Can I borrow some money?
Your friend or family member asks you to lend them money, and we’re not talking about a just few bucks for the vending machine. He promises to pay it back as soon as possible. Red flags go up everywhere in your mind, but you don’t want to say ‘”no.”
What do you do? You’ve never lent money to a friend before. What are some guidelines you must follow? Here are several:
1. Determine whether or not you should lend the money or just give it away. In our lives, the latter should be much more prevalent than the former. God has called us to be generous.
Be very, very cautious. There are reasons why you are hesitant. First, there is probably a reason why your friend is asking you for money and not a bank. He probably does not have the best financial management track record. So, you know there is a risk. Second, you know that if this loan goes awry, your relationship may go with it. You don’t want to lose a friend over money. Sometimes the best thing you can do for your relationship is say ‘”no.”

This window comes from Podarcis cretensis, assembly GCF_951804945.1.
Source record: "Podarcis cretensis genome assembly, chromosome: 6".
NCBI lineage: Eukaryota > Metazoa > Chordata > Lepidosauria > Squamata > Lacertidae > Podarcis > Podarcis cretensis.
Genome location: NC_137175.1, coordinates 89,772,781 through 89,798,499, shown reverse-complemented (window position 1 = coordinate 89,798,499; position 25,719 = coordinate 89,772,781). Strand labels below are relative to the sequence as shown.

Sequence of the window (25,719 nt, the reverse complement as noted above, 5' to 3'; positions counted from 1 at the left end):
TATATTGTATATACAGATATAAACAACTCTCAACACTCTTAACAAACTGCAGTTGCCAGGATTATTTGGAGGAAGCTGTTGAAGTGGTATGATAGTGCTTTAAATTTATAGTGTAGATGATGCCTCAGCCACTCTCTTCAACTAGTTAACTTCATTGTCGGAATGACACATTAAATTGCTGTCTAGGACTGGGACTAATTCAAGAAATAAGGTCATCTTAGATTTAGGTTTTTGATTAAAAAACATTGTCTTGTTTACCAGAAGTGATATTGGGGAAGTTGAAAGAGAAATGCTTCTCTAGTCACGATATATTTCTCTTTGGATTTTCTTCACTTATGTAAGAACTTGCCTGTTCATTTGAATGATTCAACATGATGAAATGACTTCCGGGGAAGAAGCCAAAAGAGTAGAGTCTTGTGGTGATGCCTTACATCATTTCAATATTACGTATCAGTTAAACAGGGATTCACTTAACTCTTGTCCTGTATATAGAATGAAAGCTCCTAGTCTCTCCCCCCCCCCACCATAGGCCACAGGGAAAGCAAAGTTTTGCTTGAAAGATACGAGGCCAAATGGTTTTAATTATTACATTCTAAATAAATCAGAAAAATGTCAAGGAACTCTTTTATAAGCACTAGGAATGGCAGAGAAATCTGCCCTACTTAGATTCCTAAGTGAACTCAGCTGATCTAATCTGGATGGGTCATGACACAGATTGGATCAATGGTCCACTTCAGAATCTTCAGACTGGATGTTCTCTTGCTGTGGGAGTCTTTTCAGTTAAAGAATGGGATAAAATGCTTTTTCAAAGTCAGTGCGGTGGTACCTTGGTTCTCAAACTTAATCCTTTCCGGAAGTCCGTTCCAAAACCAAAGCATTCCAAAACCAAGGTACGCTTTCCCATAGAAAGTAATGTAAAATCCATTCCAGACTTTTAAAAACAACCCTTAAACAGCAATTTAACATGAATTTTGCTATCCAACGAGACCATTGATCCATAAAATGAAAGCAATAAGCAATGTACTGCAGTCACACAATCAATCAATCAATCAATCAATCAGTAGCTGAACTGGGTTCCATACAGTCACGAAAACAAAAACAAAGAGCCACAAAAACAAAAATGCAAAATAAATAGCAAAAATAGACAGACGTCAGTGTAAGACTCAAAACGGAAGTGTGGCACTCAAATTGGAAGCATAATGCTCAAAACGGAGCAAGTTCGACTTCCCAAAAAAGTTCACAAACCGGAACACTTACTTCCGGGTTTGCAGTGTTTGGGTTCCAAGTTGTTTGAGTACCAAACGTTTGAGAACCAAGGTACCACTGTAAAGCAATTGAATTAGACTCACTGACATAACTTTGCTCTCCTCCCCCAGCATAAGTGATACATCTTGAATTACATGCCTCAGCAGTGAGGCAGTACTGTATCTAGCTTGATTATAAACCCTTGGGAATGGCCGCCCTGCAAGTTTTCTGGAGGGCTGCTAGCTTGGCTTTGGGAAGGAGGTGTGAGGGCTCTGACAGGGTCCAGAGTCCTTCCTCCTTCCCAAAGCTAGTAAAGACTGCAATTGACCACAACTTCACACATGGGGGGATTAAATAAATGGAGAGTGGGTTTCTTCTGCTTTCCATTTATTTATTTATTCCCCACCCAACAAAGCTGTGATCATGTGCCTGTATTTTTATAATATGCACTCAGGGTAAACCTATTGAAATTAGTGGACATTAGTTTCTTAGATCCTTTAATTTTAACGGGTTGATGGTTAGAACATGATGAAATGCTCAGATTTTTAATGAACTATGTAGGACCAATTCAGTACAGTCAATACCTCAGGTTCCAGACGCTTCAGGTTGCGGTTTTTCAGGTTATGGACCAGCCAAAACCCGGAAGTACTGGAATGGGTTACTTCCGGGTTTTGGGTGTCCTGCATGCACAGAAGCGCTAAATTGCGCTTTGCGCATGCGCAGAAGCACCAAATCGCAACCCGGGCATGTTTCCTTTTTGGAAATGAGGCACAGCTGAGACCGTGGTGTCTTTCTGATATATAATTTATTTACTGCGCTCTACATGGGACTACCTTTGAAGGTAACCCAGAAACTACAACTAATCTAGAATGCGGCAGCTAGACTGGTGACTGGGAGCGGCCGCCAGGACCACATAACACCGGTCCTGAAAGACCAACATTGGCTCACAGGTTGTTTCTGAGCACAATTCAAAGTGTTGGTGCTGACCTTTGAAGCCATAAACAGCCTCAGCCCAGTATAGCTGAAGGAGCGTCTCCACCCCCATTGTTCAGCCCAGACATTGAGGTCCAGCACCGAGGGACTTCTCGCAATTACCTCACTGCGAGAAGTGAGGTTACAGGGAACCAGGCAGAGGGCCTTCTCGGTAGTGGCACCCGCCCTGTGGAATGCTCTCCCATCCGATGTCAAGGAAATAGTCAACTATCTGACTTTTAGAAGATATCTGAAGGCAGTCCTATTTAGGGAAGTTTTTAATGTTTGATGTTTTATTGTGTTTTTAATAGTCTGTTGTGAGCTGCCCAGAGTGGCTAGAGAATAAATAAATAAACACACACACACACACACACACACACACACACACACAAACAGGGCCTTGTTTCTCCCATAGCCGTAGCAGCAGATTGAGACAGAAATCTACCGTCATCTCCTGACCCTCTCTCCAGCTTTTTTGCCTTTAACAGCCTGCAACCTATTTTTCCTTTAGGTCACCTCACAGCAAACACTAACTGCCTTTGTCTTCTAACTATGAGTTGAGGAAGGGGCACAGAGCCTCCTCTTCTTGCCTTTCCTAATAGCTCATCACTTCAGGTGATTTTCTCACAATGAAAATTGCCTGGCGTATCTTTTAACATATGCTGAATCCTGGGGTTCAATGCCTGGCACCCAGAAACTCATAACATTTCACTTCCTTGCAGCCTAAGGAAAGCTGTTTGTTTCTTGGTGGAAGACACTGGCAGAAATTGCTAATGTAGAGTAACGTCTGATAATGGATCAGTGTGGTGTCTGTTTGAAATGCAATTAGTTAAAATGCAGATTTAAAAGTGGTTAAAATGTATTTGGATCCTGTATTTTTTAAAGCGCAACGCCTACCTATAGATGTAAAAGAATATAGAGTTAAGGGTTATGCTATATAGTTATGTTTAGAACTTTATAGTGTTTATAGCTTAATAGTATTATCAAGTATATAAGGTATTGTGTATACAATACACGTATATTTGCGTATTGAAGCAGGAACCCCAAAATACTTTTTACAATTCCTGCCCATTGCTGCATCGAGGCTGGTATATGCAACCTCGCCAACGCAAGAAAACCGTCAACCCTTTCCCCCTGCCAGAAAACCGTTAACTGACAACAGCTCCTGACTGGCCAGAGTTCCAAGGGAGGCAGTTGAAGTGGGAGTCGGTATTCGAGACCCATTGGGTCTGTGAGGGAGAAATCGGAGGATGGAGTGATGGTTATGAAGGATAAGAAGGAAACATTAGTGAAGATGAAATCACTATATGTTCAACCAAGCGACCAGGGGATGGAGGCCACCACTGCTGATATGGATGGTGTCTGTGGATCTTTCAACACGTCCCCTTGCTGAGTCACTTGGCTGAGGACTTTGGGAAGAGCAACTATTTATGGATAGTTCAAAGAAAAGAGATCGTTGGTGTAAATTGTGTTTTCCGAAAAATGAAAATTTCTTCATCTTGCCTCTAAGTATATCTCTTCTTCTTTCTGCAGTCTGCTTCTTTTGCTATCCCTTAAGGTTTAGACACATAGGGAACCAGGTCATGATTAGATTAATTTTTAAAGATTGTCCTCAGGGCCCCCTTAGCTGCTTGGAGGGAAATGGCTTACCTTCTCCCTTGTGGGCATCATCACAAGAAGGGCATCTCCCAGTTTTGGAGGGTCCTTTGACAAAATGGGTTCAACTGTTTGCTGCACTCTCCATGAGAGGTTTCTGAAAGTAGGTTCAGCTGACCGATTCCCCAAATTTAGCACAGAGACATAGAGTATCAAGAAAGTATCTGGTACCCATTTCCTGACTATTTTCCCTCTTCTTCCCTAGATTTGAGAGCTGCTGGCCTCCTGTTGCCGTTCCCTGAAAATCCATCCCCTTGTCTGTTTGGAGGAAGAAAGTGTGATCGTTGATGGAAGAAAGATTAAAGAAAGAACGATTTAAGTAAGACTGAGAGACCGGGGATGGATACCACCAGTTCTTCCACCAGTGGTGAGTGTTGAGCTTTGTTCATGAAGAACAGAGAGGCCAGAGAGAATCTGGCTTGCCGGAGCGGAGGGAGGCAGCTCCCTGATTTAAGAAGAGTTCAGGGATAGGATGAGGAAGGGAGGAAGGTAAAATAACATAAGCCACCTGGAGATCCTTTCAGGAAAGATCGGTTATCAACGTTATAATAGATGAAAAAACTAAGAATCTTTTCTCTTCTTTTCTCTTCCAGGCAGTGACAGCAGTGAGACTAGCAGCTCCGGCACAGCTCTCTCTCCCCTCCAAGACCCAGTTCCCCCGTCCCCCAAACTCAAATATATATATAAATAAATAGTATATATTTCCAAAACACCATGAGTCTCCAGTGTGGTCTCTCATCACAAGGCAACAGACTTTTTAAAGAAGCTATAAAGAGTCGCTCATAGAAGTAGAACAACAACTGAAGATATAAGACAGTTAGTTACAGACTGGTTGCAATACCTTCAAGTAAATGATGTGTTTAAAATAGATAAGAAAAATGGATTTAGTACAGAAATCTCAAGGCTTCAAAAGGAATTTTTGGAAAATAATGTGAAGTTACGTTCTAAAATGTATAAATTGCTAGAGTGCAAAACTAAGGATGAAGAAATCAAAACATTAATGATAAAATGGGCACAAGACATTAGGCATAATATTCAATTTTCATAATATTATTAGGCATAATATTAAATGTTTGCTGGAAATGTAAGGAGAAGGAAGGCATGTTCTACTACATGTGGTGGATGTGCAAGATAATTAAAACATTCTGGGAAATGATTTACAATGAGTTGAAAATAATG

2. Understand the relational risk. According to a survey, 46% of those who lent money to family members reported a negative outcome. Thirty-seven percent lost money and 21% experienced a damaged relationship. (Kudos to the 16% who lost money but maintained the relationship).
3. Make sure you are financially able to handle a default. Do not go through with the loan if their inability to repay the lay puts you and your family into a financial tailspin.
But if you do go through with the loan…
4. Be more than fair. If you do decide to go through with the loan, make sure the terms are more than fair. I do not recommend viewing this as a business deal. Do not place an unreasonable interest rate on the loan. In this situation, your goal should not be to make as much money off your friend as possible.
5. Put the agreement in writing. Make sure both you and your friend has a copy of the loan terms. Both of you should sign each copy. Consider using a template loan agreement. Several are available online.
6. Make sure they know that your “yes” is rare. You do not want them constantly returning to you for loans. This would not be good for your relationship or their long-term pursuit of financial health.